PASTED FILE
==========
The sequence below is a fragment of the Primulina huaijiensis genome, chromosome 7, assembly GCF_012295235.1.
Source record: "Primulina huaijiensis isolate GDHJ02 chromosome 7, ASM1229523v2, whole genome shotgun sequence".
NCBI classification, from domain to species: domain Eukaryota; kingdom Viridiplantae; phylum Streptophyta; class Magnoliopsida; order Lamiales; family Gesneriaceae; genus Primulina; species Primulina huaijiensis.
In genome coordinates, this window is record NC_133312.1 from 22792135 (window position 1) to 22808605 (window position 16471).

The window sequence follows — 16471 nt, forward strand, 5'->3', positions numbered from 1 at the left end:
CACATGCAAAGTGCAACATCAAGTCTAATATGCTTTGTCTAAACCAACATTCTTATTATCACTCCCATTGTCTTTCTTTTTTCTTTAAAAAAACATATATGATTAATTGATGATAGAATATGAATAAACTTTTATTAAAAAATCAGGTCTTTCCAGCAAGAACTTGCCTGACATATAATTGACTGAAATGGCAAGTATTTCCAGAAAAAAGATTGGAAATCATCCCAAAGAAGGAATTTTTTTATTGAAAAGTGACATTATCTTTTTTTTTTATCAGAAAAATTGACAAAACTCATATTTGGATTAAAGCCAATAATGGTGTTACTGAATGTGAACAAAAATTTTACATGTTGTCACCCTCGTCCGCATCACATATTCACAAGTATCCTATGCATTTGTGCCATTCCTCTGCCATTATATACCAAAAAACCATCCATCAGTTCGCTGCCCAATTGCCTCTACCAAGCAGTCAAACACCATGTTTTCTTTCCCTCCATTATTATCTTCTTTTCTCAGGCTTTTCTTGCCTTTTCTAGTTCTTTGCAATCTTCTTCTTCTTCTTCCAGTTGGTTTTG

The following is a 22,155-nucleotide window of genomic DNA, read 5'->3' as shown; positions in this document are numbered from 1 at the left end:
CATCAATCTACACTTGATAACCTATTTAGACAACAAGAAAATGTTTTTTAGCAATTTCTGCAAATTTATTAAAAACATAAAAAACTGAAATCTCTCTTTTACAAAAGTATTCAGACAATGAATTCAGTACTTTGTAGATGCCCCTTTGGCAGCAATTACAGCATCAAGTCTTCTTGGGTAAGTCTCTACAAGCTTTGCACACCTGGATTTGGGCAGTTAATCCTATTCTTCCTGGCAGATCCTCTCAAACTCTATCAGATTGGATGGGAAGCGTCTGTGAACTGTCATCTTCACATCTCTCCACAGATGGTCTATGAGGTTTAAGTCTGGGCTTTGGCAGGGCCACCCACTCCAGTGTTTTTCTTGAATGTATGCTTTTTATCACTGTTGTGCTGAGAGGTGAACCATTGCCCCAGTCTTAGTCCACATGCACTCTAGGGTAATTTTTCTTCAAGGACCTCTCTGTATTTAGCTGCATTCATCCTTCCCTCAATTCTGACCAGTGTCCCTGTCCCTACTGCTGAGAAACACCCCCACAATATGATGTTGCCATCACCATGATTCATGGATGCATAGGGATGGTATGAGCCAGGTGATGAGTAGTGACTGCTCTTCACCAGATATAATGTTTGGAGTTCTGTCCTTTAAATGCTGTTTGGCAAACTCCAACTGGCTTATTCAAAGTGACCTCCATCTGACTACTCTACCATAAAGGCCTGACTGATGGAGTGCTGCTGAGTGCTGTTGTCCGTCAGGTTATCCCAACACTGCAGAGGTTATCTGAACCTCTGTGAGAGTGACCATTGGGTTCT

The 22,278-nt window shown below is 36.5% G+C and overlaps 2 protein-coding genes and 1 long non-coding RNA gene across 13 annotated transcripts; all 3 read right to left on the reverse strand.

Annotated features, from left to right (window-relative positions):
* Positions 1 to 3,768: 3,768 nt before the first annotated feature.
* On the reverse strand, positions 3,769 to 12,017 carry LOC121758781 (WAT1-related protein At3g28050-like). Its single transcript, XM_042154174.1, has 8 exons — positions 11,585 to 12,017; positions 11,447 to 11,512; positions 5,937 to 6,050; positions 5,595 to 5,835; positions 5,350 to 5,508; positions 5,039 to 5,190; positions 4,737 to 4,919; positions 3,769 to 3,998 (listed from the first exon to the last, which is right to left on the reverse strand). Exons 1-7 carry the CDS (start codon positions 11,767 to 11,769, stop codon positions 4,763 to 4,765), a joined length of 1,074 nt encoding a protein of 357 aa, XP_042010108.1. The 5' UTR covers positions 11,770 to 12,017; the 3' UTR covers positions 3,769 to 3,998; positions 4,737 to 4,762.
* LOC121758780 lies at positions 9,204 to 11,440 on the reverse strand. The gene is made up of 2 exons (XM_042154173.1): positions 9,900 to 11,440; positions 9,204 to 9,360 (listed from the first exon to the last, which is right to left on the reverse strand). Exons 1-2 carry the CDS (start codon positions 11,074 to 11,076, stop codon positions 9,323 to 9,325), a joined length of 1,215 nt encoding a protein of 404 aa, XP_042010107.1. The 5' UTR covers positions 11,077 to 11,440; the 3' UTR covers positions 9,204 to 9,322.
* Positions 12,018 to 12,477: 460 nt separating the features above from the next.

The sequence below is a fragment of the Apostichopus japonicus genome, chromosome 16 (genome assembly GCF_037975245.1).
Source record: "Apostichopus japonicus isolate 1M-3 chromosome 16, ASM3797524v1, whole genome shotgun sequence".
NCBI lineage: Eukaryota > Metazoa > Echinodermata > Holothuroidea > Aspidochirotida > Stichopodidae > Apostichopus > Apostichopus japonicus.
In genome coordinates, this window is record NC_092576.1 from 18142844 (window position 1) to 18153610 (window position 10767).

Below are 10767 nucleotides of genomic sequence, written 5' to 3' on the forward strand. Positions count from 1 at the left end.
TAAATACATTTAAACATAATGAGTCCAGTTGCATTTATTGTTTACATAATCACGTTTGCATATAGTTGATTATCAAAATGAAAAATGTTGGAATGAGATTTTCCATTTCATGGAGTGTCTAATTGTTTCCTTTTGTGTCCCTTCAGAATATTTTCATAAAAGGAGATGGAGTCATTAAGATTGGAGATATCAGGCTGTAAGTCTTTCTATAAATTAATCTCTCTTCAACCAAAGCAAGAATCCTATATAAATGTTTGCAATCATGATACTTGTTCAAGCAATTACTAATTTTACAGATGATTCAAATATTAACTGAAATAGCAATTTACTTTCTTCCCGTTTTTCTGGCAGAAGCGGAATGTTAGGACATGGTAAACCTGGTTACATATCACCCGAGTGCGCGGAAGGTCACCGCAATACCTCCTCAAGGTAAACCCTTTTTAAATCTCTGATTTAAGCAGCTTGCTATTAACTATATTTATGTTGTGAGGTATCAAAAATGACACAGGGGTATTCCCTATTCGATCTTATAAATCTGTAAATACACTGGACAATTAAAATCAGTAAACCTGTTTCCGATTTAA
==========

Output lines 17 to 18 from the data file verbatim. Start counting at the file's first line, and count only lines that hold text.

NCBI lineage: Eukaryota > Metazoa > Echinodermata > Holothuroidea > Aspidochirotida > Stichopodidae > Apostichopus > Apostichopus japonicus.
In genome coordinates, this window is record NC_092576.1 from 18142844 (window position 1) to 18153610 (window position 10767).